Did horse-riding Poles knock down Nazis?
Imagine this. The Nazis are invading. They have the most fearsome, modern armed force in the world. And what do the Poles do? They charge on horseback, sabres drawn, into Panzer tanks and heavy artillery. Can that be true?
This just might be the origin of the Polack joke. Only idiots would do this. Alas, this myth shows we’ve been falling for yet more Nazi (and later) Stalinist propaganda. It didn’t happen that way.
It happened this way:
On September 1, 1939, the German army invaded Poland. World War II had started.The invasion not only included tanks, but German mounted soldiers, and German infantry. The Polish army was prepared to try to repel the invasion with their own tank battalions, heavy guns, mounted soldiers, and infantry.
In the early afternoon of the first day of the battle, in the woods near the Polish village of Krojanty, the 18th regiment of the Pomorska Cavalry Brigade spotted a battalion of German infantry–that is, foot soldiers unprotected by artillery. The Polish commander (a colonel) decided to attack with a sabre charge. They quickly overran and defeated them.
But before the Polish cavalry could reorganize and get back to their position, a German tank column and other motorized troops appeared from down the road and opened fire on the Poles.
It was a quick massacre. Twenty Polish troopers were killed while the regiment was trying to turn and retreat. The rest of the Brigade was able to escape, but it was a very bloody scene: dead cavalry and horses everywhere, sabres scattered, and German tank tracks that led right up to the original Polish position.
Not surprisingly, when Italian war correspondents were brought to the scene, it looked as if the Poles had brought sabres to a tank battle. This idea was reinforced by German troops who brought the war correspondents to the scene. These Germans may have not known exactly what happened, and they secured the notion that the Poles had launched a suicidal cavalry charge against modern tanks.
The story went out, and got pick up uncritically by all kinds of people. The German General Heinz Guderian, leader of the tank invasion of Poland, wrote in his memoirs that “The Polish Pomorska Cavalry Brigade, in ignorance of the nature of our tanks, had charged them with swords and lances and suffered tremendous losses.” But he was in a different part of the invasion force and hadn’t witnessed the battle at Krojanty.
Word soon spread through the German army, and the Poles were ridiculed heavily for trying to defeat modern weaponry with 18th-century tactics. Even Winston Churchill bought into the myth, writing that the Poles “charged valiantly against the swarming tanks and armoured cars, but could not harm them with their swords and lances.” As late as 1959 (and even in Poland), the fallacious tale was being retold. The Polish film “Lotna” included a dramatization of the scene at Krojanty, complete with the mythologized version of the story.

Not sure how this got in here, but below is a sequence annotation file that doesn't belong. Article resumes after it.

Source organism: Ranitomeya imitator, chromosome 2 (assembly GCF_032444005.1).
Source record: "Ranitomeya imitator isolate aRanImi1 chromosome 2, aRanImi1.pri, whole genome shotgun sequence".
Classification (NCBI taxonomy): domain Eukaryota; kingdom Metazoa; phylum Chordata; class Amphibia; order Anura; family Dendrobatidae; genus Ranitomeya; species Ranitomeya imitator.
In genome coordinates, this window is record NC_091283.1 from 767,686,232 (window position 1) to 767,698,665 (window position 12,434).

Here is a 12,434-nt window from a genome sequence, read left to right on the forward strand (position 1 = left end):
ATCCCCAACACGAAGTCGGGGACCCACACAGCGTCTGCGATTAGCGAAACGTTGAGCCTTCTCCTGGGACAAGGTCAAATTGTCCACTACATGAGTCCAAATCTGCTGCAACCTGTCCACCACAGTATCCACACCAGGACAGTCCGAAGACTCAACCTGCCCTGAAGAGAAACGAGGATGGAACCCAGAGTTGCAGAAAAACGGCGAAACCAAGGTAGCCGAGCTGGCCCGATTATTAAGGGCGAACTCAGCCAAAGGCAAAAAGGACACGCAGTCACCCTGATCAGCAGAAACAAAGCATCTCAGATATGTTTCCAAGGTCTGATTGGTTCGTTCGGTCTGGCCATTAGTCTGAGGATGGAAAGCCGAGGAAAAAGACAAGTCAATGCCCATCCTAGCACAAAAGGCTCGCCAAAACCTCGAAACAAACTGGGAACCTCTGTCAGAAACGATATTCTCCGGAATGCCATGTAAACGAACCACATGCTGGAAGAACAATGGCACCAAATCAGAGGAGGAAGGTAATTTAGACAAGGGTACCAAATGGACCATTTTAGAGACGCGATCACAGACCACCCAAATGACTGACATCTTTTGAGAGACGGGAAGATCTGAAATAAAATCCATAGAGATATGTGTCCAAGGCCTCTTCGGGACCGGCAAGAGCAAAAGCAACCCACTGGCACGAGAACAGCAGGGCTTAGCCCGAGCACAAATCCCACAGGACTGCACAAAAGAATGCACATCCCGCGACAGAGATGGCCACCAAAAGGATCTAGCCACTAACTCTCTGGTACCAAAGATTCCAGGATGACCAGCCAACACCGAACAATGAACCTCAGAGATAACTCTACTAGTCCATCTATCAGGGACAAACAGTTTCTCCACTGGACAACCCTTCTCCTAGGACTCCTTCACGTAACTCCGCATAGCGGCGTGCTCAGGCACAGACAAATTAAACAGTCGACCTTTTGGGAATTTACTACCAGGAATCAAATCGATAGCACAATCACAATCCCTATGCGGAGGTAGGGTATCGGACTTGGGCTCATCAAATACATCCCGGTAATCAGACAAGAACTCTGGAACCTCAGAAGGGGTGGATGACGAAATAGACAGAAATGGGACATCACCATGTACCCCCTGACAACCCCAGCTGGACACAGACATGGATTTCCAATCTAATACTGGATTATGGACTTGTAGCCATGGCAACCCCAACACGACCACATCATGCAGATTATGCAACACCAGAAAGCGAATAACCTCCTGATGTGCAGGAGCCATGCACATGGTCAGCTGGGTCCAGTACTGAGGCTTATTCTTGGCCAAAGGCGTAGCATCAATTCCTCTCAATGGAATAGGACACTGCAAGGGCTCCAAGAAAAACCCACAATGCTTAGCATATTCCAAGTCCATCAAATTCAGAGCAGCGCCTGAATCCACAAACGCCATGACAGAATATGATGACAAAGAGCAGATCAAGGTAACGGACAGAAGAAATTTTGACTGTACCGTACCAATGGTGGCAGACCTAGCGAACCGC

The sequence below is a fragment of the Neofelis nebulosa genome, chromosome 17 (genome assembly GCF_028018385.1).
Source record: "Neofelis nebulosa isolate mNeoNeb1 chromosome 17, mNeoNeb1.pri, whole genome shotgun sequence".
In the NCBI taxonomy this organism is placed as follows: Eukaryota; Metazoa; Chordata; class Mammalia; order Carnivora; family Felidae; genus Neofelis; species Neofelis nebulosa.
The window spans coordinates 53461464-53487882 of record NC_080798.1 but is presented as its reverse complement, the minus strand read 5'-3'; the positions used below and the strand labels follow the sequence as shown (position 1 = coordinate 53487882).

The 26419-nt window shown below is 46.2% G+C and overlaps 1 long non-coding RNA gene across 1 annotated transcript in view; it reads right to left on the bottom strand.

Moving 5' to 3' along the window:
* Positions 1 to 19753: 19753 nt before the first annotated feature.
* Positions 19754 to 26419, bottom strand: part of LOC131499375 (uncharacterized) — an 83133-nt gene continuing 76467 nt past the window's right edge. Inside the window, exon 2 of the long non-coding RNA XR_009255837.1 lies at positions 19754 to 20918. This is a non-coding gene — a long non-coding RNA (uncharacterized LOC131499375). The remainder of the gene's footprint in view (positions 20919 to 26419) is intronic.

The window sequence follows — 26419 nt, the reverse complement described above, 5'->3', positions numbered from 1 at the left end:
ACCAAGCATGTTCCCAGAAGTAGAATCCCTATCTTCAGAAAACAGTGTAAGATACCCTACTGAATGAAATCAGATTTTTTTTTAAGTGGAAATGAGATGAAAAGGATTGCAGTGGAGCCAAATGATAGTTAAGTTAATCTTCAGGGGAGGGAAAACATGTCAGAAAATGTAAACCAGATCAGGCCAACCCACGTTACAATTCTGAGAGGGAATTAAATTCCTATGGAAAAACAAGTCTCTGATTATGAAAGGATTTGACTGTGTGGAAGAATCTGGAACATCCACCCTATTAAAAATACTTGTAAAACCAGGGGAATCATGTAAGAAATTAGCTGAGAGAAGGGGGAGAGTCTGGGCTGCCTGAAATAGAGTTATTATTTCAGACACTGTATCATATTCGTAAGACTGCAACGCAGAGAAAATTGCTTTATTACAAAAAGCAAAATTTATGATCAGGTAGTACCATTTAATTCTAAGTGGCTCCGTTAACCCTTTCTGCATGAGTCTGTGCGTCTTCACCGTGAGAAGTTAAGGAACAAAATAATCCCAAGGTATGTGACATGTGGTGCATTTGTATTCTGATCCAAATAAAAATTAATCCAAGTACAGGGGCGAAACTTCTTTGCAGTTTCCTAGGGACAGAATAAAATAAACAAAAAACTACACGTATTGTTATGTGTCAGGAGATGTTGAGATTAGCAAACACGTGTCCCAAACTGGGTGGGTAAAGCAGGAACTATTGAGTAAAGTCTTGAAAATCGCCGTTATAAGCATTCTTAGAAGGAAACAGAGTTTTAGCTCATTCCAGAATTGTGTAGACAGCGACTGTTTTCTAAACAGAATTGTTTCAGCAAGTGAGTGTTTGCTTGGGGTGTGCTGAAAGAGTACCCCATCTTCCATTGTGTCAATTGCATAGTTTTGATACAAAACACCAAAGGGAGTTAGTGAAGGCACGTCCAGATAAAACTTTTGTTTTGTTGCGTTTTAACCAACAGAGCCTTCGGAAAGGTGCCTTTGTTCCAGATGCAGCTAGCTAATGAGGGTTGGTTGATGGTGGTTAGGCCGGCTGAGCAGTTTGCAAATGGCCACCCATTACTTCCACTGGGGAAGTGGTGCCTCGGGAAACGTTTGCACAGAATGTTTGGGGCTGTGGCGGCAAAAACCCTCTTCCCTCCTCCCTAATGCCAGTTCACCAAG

And so it was that one of the most persistent myths about World War II spread further. It’s still repeated today, even by military experts. A 2005 article in the Canadian Army Journal refers to Polish cavalry, “with little more than courage and lances,” that were “slaughtered” when they charged German tanks.
The implication of this myth is that the Poles did not have modern military equipment.
Not true. They were equipped with anti-tank weapons and anti-tank guns that could penetrate the armor of the German Panzer I and Panzer II tanks. Also, in 1939, the Polish cavalry brigades were in the process of being reorganized into motorized brigades.
Here are some genuine facts about the Polish contribution to the Allied victory.
–The Polish Navy captured the first German Enigma message coding machine. And they were the first to crack the code, providing the British with vital intelligence that helped cracked Ultra, the re-vamped Enigma code that was supposedly uncrackable.
–The Polish resistance was also crucial. The Polish “Home Army”, about 400,000-strong, inflicted serious damage on German occupying forces, and pinned them down in Poland when they might have been better-employed by the German army elsewhere. The “Eastern Front” for the Germans did not just mean fighting the Russians.
Historian and correspondent for The Times Ben Macintyre recently wrote: “The Polish contribution to Allied victory in the Second World War was extraordinary, perhaps even decisive, but for many years it was disgracefully played down, obscured by the politics of the Cold War.” And played down, we might add, by the myth of the cavalry charge.